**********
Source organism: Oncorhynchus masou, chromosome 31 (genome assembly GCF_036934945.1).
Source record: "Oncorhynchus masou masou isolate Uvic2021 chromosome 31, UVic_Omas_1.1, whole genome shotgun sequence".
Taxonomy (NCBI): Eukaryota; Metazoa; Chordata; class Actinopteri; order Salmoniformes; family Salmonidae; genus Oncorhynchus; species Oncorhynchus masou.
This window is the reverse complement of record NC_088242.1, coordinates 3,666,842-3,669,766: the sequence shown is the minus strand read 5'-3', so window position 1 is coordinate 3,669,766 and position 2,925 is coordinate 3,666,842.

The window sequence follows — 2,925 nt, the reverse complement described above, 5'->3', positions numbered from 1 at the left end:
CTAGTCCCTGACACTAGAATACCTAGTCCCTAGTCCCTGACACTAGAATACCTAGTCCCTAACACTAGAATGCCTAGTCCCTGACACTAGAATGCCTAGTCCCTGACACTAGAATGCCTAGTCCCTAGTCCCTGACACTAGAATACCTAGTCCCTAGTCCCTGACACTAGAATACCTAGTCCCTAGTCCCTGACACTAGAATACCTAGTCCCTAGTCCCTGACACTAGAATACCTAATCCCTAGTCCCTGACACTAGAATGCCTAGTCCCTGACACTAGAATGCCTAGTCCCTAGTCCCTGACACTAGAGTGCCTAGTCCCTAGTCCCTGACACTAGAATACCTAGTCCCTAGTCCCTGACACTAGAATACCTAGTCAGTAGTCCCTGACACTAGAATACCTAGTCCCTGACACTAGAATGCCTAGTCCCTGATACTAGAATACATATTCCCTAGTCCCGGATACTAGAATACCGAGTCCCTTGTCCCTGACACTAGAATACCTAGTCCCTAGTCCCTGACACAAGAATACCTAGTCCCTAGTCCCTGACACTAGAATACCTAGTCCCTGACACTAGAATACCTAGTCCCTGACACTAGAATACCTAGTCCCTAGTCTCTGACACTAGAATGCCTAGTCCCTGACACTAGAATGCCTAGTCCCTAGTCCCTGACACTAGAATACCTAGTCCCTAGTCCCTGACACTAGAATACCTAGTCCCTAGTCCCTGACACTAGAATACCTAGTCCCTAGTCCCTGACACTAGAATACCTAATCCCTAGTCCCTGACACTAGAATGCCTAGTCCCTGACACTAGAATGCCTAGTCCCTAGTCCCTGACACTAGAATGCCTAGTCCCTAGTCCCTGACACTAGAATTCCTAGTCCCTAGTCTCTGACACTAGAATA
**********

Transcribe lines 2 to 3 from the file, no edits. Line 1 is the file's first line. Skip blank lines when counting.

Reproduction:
Source record: "Oncorhynchus masou masou isolate Uvic2021 chromosome 31, UVic_Omas_1.1, whole genome shotgun sequence".
Taxonomy (NCBI): Eukaryota; Metazoa; Chordata; class Actinopteri; order Salmoniformes; family Salmonidae; genus Oncorhynchus; species Oncorhynchus masou.